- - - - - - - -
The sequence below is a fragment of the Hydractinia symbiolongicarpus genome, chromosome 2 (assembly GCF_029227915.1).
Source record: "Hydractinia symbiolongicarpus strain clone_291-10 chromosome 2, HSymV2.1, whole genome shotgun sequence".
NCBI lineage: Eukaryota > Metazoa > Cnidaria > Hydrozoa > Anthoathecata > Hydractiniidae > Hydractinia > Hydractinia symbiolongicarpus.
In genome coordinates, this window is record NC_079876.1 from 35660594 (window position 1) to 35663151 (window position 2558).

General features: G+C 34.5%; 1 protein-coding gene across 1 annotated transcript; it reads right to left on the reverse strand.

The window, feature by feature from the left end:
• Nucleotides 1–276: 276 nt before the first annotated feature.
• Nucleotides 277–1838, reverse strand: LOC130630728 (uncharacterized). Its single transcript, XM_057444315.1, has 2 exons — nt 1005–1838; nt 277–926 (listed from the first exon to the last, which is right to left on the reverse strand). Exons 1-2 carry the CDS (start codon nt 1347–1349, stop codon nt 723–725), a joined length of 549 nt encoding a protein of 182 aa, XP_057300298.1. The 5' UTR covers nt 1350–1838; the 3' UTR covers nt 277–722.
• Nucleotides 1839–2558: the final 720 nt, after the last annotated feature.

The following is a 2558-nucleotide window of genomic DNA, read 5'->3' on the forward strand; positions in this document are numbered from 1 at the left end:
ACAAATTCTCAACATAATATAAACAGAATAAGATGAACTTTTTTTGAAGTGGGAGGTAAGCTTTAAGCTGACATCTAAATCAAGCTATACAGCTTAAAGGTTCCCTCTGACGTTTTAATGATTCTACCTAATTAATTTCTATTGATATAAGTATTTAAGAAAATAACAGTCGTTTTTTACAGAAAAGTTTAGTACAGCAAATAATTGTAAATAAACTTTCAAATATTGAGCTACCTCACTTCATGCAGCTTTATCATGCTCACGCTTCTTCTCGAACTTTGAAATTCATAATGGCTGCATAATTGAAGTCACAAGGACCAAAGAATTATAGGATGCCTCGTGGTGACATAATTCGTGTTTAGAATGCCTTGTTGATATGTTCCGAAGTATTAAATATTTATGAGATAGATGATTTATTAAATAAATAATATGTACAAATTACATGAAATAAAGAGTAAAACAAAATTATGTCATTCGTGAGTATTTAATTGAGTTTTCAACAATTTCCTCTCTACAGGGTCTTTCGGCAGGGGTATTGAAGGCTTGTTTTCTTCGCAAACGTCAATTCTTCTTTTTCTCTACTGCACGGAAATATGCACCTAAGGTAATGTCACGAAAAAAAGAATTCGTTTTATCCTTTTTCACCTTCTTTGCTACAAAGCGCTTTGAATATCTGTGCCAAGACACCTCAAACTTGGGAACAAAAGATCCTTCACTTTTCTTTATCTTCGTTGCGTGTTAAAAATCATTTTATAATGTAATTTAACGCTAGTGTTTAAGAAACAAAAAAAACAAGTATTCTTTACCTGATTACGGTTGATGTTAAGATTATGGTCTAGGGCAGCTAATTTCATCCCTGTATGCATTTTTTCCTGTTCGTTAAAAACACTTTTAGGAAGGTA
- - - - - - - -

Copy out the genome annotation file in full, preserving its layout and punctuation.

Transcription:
The sequence below is a fragment of the Hydractinia symbiolongicarpus genome, chromosome 2 (assembly GCF_029227915.1).
Source record: "Hydractinia symbiolongicarpus strain clone_291-10 chromosome 2, HSymV2.1, whole genome shotgun sequence".
NCBI lineage: Eukaryota > Metazoa > Cnidaria > Hydrozoa > Anthoathecata > Hydractiniidae > Hydractinia > Hydractinia symbiolongicarpus.
In genome coordinates, this window is record NC_079876.1 from 35660594 (window position 1) to 35663151 (window position 2558).

General features: G+C 34.5%; 1 protein-coding gene across 1 annotated transcript; it reads right to left on the reverse strand.

The window, feature by feature from the left end:
• Nucleotides 1–276: 276 nt before the first annotated feature.
• Nucleotides 277–1838, reverse strand: LOC130630728 (uncharacterized). Its single transcript, XM_057444315.1, has 2 exons — nt 1005–1838; nt 277–926 (listed from the first exon to the last, which is right to left on the reverse strand). Exons 1-2 carry the CDS (start codon nt 1347–1349, stop codon nt 723–725), a joined length of 549 nt encoding a protein of 182 aa, XP_057300298.1. The 5' UTR covers nt 1350–1838; the 3' UTR covers nt 277–722.
• Nucleotides 1839–2558: the final 720 nt, after the last annotated feature.

The following is a 2558-nucleotide window of genomic DNA, read 5'->3' on the forward strand; positions in this document are numbered from 1 at the left end:
ACAAATTCTCAACATAATATAAACAGAATAAGATGAACTTTTTTTGAAGTGGGAGGTAAGCTTTAAGCTGACATCTAAATCAAGCTATACAGCTTAAAGGTTCCCTCTGACGTTTTAATGATTCTACCTAATTAATTTCTATTGATATAAGTATTTAAGAAAATAACAGTCGTTTTTTACAGAAAAGTTTAGTACAGCAAATAATTGTAAATAAACTTTCAAATATTGAGCTACCTCACTTCATGCAGCTTTATCATGCTCACGCTTCTTCTCGAACTTTGAAATTCATAATGGCTGCATAATTGAAGTCACAAGGACCAAAGAATTATAGGATGCCTCGTGGTGACATAATTCGTGTTTAGAATGCCTTGTTGATATGTTCCGAAGTATTAAATATTTATGAGATAGATGATTTATTAAATAAATAATATGTACAAATTACATGAAATAAAGAGTAAAACAAAATTATGTCATTCGTGAGTATTTAATTGAGTTTTCAACAATTTCCTCTCTACAGGGTCTTTCGGCAGGGGTATTGAAGGCTTGTTTTCTTCGCAAACGTCAATTCTTCTTTTTCTCTACTGCACGGAAATATGCACCTAAGGTAATGTCACGAAAAAAAGAATTCGTTTTATCCTTTTTCACCTTCTTTGCTACAAAGCGCTTTGAATATCTGTGCCAAGACACCTCAAACTTGGGAACAAAAGATCCTTCACTTTTCTTTATCTTCGTTGCGTGTTAAAAATCATTTTATAATGTAATTTAACGCTAGTGTTTAAGAAACAAAAAAAACAAGTATTCTTTACCTGATTACGGTTGATGTTAAGATTATGGTCTAGGGCAGCTAATTTCATCCCTGTATGCATTTTTTCCTGTTCGTTAAAAACACTTTTAGGAAGGTA